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Make 2012 harvest a safe one

Illinois saw an overall reduction in farm-related fatalities last year. An accident-free harvest season should be everyone’s goal.

Published: Wednesday, Sept. 19, 2012 1:15 a.m. CDT

Working on Illinois farms was a safer proposition in 2011, according to a survey by Country Financial.

While 20 people lost their lives in farm-related accidents last year, that number is quite a decline from the 39 deaths in 2010.

During National Farm Safety and Health Week, a review of last year’s improved statistics is in order.

Tractor rollovers and run-overs accounted for eight deaths. Seven people were killed in roadway collisions.

Three died in electrocutions, a number that includes the deaths of two 14-year-old girls from Sterling who were detasseling corn near Tampico.

One person suffocated in a grain bin.

One farm-related death was not classified, which probably refers to the heat-related death of a Mexican migrant worker as he detasseled corn near Tampico.

The reduction in grain bin deaths (10 were killed the previous year) was attributed to several factors. Stored corn was dry, which made grain handling safer. Also, an all-out safety campaign by the Grain Handling Safety Coalition likely had an effect. The safety project was begun after two Carroll County teens suffocated in a Mount Carroll grain bin in 2010.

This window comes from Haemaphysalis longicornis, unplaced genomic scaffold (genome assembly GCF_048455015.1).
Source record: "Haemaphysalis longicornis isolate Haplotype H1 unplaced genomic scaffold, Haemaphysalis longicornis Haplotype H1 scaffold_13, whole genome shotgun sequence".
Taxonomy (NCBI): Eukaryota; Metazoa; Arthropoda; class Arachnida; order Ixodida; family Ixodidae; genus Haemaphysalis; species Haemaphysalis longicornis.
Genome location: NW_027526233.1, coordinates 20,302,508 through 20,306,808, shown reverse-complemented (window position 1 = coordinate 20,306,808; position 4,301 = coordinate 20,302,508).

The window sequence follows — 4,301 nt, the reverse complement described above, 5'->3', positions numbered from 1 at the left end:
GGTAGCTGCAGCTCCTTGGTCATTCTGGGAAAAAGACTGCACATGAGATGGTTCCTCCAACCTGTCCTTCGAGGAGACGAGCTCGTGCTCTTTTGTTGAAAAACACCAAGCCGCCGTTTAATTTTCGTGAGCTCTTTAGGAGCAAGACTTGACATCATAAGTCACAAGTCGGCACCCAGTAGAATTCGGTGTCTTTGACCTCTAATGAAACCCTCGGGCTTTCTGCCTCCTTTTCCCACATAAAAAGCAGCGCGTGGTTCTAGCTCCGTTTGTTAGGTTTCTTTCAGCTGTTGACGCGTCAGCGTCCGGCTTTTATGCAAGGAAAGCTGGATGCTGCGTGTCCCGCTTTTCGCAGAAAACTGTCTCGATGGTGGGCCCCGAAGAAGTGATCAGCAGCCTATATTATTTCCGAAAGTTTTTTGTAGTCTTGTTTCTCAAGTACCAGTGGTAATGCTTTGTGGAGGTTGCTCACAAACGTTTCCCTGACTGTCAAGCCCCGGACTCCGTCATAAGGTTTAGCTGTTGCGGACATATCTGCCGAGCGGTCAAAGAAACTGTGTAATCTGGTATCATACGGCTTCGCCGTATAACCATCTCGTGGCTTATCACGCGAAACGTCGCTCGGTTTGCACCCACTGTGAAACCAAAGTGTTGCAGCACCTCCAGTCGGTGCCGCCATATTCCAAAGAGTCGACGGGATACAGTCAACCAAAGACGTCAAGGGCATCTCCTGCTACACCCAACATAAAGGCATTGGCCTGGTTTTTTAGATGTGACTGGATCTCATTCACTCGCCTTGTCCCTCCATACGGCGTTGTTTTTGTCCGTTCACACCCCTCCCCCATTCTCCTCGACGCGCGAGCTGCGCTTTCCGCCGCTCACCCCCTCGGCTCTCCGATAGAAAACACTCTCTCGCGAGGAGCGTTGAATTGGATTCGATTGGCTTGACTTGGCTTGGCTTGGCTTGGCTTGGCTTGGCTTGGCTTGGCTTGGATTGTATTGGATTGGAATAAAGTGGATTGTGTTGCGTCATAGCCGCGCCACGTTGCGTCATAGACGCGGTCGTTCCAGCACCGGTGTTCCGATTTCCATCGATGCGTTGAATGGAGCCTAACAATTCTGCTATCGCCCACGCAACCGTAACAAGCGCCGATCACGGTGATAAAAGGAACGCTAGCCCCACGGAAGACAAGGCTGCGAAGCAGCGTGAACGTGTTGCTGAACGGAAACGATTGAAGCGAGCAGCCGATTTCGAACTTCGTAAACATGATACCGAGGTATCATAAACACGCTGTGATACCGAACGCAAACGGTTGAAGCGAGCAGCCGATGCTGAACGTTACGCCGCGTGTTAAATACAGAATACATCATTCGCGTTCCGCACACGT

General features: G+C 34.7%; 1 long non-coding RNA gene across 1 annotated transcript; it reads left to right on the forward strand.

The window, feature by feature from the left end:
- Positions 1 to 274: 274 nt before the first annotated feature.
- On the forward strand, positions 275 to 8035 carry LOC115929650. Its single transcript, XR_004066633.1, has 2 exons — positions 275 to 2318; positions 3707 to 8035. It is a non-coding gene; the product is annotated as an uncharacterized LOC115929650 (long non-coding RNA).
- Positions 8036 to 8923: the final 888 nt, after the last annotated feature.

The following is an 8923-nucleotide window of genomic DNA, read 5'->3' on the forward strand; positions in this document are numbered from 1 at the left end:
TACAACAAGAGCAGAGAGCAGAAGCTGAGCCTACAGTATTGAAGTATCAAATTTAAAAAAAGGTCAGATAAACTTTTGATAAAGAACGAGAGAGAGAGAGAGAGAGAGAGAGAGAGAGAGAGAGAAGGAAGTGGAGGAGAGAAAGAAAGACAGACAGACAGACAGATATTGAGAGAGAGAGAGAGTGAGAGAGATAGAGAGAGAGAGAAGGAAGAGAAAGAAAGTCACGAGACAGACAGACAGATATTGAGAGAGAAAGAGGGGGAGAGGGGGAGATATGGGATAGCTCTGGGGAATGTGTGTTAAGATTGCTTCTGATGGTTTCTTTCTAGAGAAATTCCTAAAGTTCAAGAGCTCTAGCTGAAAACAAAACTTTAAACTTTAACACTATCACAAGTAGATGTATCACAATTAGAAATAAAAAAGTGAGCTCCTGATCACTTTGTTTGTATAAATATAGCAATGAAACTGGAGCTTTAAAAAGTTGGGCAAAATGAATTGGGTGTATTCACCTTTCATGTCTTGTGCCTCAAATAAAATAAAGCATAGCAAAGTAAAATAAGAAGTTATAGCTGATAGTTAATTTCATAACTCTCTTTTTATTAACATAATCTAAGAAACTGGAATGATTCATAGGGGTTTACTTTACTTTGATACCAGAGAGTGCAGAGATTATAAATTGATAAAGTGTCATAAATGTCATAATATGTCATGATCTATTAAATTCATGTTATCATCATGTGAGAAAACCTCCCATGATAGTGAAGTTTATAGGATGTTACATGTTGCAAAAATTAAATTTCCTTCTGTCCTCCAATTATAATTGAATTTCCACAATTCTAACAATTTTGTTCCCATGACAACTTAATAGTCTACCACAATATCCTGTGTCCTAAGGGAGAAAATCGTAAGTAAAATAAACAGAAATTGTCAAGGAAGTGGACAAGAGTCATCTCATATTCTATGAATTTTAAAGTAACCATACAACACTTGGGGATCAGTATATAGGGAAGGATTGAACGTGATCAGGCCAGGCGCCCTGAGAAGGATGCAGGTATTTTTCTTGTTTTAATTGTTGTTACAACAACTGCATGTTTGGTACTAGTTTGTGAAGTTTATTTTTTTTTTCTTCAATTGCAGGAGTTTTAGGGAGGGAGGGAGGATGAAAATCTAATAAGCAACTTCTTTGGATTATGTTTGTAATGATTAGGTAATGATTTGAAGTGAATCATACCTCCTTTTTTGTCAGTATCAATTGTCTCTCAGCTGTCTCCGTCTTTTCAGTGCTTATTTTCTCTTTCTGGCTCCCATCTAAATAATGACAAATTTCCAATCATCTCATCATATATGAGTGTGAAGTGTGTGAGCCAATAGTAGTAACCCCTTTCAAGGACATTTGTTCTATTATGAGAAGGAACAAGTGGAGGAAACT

Farms remain hazardous places. A rural Tampico teenager died in early July after being run over by a farm machine.

Harvest time means that farmers, family members and farm workers will be traveling to and from fields with combines, tractors, trucks, wagons and other large pieces of equipment.

Such machinery should be marked with slow-moving-vehicle emblems while on roadways. Farmers and motorists must exercise extra care when they share the road.

As farmers move equipment, they should be aware of the locations of other workers and family members.

If the equipment is oversized, farmers should have a spotter on the ground to avoid overhead power lines. The Energy Education Council reminds us that an average of 62 farm workers are electrocuted each year.

An accident-free harvest season should be everyone’s goal.

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